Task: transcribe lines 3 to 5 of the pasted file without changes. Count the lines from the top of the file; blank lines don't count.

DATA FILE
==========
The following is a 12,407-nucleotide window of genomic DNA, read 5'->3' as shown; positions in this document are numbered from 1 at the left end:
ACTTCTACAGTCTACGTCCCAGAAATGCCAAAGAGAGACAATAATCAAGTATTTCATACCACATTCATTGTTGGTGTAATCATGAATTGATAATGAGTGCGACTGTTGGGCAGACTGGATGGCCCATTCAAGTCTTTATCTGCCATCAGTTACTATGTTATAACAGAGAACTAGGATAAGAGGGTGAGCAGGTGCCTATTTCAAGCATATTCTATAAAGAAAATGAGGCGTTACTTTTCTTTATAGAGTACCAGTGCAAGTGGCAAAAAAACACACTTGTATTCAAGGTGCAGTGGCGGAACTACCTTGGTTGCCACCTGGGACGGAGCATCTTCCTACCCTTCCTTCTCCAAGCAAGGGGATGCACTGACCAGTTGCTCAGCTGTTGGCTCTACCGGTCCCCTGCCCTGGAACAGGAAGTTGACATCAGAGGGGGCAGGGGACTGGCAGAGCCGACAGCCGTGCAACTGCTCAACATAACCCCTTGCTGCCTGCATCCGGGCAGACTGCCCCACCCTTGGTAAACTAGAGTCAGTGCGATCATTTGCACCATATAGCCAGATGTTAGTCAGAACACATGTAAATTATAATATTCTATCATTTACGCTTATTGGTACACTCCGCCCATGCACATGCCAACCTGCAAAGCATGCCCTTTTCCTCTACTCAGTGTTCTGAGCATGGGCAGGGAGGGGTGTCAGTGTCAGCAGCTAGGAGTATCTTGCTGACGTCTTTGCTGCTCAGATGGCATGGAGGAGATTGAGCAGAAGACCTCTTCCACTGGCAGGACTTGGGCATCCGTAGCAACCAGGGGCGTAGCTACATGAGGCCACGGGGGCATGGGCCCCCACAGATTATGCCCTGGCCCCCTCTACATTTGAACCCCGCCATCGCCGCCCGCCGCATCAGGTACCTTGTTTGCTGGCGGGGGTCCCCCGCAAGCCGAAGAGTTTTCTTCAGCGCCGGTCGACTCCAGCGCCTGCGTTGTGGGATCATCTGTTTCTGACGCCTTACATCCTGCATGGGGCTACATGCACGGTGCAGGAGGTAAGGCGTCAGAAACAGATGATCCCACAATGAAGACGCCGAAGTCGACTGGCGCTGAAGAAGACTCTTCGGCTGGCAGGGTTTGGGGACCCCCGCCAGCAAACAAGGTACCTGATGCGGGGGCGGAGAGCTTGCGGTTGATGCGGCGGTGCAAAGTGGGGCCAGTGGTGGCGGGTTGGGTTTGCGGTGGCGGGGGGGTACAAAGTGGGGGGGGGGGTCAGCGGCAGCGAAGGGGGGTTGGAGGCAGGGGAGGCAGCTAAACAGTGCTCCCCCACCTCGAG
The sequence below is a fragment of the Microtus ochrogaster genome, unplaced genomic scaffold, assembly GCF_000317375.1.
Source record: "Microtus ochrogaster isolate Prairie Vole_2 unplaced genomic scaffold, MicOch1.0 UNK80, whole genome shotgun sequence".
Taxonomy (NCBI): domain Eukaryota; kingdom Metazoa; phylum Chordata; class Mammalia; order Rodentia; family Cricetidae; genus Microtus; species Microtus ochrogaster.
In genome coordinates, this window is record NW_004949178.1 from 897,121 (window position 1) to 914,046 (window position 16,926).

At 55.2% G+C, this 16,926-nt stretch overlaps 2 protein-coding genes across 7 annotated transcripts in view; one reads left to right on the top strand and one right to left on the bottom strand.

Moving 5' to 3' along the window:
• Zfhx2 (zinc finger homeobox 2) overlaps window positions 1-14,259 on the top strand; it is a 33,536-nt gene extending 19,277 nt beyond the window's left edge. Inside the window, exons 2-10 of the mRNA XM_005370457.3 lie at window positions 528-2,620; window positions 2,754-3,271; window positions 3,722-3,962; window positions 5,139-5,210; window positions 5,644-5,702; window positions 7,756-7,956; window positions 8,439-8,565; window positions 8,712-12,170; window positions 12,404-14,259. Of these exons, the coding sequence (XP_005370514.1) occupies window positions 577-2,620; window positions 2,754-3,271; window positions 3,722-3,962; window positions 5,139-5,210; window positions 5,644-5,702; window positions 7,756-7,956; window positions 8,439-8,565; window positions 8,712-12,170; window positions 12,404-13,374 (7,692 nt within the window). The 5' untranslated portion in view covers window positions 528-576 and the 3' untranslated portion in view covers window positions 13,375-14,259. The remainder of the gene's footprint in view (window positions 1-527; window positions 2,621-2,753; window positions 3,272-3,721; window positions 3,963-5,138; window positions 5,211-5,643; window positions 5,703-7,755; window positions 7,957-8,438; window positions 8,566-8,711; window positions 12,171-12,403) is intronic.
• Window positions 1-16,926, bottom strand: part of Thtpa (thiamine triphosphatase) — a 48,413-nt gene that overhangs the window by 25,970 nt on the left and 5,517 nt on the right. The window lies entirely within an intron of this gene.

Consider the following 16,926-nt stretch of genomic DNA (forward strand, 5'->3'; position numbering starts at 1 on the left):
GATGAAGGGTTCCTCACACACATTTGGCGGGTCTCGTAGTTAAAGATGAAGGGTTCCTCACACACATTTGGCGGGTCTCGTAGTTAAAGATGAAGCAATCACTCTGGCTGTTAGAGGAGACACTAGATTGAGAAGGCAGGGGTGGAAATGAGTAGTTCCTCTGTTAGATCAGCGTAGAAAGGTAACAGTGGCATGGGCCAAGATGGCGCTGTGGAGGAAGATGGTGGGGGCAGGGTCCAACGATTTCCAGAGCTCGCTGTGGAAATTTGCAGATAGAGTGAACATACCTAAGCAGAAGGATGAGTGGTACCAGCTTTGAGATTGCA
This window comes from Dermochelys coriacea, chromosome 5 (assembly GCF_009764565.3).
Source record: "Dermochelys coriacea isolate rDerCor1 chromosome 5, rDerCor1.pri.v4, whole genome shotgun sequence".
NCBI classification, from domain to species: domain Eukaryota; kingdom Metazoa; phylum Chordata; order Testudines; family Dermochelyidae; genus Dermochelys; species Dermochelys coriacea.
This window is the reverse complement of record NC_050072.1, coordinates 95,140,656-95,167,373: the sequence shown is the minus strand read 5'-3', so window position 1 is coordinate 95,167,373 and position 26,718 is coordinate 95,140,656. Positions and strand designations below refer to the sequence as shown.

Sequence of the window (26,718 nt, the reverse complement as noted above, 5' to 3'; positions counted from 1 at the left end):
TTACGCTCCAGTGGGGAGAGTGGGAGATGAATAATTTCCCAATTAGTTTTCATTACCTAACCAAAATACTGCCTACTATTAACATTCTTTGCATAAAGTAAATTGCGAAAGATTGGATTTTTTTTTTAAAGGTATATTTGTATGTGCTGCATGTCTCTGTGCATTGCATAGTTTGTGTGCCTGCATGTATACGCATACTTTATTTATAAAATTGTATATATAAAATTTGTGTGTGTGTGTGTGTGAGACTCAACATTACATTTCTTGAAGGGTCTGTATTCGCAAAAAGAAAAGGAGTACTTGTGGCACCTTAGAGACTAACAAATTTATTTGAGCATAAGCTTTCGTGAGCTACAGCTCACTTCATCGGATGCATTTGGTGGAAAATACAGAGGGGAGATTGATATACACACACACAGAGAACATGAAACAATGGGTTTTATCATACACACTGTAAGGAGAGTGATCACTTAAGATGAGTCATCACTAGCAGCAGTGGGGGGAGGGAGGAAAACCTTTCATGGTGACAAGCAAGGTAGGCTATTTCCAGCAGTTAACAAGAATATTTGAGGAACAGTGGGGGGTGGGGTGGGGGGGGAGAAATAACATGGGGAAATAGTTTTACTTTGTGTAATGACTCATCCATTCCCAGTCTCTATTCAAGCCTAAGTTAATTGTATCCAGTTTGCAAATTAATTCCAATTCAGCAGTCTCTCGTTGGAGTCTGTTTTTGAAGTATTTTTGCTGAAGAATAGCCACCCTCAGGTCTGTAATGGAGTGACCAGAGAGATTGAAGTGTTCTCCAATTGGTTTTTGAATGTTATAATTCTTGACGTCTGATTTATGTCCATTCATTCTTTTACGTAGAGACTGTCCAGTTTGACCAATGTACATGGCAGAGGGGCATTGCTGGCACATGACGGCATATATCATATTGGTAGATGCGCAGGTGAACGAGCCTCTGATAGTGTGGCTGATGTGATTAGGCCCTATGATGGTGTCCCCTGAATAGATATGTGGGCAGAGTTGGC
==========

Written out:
The sequence below is a fragment of the Microtus ochrogaster genome, unplaced genomic scaffold, assembly GCF_000317375.1.
Source record: "Microtus ochrogaster isolate Prairie Vole_2 unplaced genomic scaffold, MicOch1.0 UNK80, whole genome shotgun sequence".
Taxonomy (NCBI): domain Eukaryota; kingdom Metazoa; phylum Chordata; class Mammalia; order Rodentia; family Cricetidae; genus Microtus; species Microtus ochrogaster.